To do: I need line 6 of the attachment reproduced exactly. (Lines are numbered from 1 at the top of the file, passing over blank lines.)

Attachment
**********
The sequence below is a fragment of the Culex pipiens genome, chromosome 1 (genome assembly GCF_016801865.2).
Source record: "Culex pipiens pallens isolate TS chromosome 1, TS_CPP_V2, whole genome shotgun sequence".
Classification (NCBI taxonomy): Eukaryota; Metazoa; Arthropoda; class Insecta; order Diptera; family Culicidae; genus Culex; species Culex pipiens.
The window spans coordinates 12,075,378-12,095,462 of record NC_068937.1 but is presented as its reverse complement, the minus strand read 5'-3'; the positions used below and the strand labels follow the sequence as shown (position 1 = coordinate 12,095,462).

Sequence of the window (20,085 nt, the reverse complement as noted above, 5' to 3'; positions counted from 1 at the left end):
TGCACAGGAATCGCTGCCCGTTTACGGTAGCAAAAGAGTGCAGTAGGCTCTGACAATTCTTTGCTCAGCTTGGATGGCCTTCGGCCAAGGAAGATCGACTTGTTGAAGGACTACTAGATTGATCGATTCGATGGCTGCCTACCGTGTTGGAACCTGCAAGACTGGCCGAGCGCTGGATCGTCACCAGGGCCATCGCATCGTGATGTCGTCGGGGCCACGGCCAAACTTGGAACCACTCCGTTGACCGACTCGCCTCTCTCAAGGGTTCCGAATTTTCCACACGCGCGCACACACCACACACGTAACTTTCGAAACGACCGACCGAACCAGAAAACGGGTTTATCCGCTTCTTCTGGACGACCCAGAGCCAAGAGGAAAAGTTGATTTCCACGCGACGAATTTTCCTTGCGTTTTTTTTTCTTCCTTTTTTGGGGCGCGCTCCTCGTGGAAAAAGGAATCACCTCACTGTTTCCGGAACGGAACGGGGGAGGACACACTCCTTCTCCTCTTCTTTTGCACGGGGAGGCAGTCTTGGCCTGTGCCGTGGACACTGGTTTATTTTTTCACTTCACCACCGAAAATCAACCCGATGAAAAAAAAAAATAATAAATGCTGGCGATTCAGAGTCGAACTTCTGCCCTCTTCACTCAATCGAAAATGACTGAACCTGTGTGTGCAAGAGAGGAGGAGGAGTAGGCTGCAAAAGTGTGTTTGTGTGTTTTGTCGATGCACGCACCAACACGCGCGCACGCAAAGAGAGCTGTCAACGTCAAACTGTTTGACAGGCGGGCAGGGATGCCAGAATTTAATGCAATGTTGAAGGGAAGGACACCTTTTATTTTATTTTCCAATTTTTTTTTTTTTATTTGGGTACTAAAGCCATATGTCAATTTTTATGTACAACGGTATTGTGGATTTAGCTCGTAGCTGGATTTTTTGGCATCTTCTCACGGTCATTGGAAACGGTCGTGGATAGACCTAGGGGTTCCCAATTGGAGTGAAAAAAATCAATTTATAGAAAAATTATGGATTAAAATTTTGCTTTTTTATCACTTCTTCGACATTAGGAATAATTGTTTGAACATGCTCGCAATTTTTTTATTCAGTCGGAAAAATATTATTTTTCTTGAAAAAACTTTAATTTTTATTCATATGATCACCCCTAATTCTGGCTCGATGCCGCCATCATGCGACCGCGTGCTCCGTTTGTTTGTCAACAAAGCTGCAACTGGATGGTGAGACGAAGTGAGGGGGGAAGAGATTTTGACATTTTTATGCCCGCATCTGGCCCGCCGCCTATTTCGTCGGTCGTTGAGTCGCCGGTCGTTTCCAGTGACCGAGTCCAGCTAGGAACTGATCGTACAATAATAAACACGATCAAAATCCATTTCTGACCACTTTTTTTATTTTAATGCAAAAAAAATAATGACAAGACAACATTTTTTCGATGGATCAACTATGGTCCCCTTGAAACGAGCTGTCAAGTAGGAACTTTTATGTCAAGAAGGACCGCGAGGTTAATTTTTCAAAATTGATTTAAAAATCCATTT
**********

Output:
TGCACAGGAATCGCTGCCCGTTTACGGTAGCAAAAGAGTGCAGTAGGCTCTGACAATTCTTTGCTCAGCTTGGATGGCCTTCGGCCAAGGAAGATCGACTTGTTGAAGGACTACTAGATTGATCGATTCGATGGCTGCCTACCGTGTTGGAACCTGCAAGACTGGCCGAGCGCTGGATCGTCACCAGGGCCATCGCATCGTGATGTCGTCGGGGCCACGGCCAAACTTGGAACCACTCCGTTGACCGACTCGCCTCTCTCAAGGGTTCCGAATTTTCCACACGCGCGCACACACCACACACGTAACTTTCGAAACGACCGACCGAACCAGAAAACGGGTTTATCCGCTTCTTCTGGACGACCCAGAGCCAAGAGGAAAAGTTGATTTCCACGCGACGAATTTTCCTTGCGTTTTTTTTTCTTCCTTTTTTGGGGCGCGCTCCTCGTGGAAAAAGGAATCACCTCACTGTTTCCGGAACGGAACGGGGGAGGACACACTCCTTCTCCTCTTCTTTTGCACGGGGAGGCAGTCTTGGCCTGTGCCGTGGACACTGGTTTATTTTTTCACTTCACCACCGAAAATCAACCCGATGAAAAAAAAAAATAATAAATGCTGGCGATTCAGAGTCGAACTTCTGCCCTCTTCACTCAATCGAAAATGACTGAACCTGTGTGTGCAAGAGAGGAGGAGGAGTAGGCTGCAAAAGTGTGTTTGTGTGTTTTGTCGATGCACGCACCAACACGCGCGCACGCAAAGAGAGCTGTCAACGTCAAACTGTTTGACAGGCGGGCAGGGATGCCAGAATTTAATGCAATGTTGAAGGGAAGGACACCTTTTATTTTATTTTCCAATTTTTTTTTTTTTATTTGGGTACTAAAGCCATATGTCAATTTTTATGTACAACGGTATTGTGGATTTAGCTCGTAGCTGGATTTTTTGGCATCTTCTCACGGTCATTGGAAACGGTCGTGGATAGACCTAGGGGTTCCCAATTGGAGTGAAAAAAATCAATTTATAGAAAAATTATGGATTAAAATTTTGCTTTTTTATCACTTCTTCGACATTAGGAATAATTGTTTGAACATGCTCGCAATTTTTTTATTCAGTCGGAAAAATATTATTTTTCTTGAAAAAACTTTAATTTTTATTCATATGATCACCCCTAATTCTGGCTCGATGCCGCCATCATGCGACCGCGTGCTCCGTTTGTTTGTCAACAAAGCTGCAACTGGATGGTGAGACGAAGTGAGGGGGGAAGAGATTTTGACATTTTTATGCCCGCATCTGGCCCGCCGCCTATTTCGTCGGTCGTTGAGTCGCCGGTCGTTTCCAGTGACCGAGTCCAGCTAGGAACTGATCGTACAATAATAAACACGATCAAAATCCATTTCTGACCACTTTTTTTATTTTAATGCAAAAAAAATAATGACAAGACAACATTTTTTCGATGGATCAACTATGGTCCCCTTGAAACGAGCTGTCAAGTAGGAACTTTTATGTCAAGAAGGACCGCGAGGTTAATTTTTCAAAATTGATTTAAAAATCCATTT